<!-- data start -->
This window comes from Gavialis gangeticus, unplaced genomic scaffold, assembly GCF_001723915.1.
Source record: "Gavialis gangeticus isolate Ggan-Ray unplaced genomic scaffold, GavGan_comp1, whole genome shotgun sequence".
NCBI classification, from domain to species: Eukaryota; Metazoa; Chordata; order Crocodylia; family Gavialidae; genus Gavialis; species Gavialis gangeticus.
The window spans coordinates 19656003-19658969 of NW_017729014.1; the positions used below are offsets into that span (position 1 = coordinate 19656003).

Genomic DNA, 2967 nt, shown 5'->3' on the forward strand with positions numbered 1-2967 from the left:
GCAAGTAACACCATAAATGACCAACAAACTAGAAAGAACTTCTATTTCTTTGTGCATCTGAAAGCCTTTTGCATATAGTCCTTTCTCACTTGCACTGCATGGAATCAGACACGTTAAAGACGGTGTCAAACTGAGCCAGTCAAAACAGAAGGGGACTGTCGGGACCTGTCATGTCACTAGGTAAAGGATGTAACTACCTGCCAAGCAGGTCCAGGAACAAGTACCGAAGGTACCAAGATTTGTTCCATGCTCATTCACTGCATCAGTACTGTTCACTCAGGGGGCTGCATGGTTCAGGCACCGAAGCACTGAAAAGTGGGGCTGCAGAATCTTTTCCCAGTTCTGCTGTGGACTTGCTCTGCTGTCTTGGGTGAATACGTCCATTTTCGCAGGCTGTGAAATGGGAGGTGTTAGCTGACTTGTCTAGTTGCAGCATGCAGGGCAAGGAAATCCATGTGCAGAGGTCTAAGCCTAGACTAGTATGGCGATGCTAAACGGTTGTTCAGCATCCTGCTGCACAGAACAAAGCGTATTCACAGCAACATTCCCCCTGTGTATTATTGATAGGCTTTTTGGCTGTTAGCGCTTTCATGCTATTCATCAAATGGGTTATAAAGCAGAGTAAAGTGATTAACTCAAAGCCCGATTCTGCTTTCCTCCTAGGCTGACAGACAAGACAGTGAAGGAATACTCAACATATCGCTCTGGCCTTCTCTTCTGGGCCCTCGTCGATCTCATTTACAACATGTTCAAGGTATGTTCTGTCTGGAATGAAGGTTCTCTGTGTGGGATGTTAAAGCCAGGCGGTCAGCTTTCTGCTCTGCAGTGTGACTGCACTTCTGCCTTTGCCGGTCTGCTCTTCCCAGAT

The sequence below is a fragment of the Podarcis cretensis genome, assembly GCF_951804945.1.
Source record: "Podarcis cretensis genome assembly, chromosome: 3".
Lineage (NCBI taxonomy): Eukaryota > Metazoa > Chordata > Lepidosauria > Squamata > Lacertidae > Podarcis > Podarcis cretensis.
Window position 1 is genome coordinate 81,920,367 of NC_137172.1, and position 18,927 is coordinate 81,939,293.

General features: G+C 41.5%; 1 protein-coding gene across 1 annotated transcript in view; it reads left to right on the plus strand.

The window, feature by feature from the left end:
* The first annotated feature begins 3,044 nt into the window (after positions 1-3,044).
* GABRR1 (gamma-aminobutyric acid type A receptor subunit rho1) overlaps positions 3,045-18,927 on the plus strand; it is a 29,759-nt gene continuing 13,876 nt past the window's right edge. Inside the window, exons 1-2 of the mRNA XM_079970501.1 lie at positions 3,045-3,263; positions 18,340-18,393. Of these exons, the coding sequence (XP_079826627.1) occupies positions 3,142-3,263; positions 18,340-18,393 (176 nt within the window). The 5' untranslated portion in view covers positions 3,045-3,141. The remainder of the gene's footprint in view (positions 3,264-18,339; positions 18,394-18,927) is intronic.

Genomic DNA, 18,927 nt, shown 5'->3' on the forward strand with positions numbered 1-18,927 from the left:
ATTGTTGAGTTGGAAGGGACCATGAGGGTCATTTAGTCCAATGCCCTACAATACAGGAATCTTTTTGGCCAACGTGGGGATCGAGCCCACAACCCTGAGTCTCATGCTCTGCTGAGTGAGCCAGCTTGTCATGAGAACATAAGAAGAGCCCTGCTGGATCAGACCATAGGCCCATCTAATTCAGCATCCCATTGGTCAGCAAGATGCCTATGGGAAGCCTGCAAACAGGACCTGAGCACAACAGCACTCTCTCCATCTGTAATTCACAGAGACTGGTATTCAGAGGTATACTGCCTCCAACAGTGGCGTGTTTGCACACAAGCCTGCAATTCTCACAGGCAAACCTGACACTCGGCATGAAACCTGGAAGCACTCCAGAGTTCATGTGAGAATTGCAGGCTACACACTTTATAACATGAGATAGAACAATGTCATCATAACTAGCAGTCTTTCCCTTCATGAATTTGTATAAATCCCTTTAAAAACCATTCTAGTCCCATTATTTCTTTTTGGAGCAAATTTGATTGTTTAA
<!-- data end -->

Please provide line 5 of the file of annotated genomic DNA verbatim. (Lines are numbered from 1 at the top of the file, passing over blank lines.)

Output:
Genomic DNA, 2967 nt, shown 5'->3' on the forward strand with positions numbered 1-2967 from the left: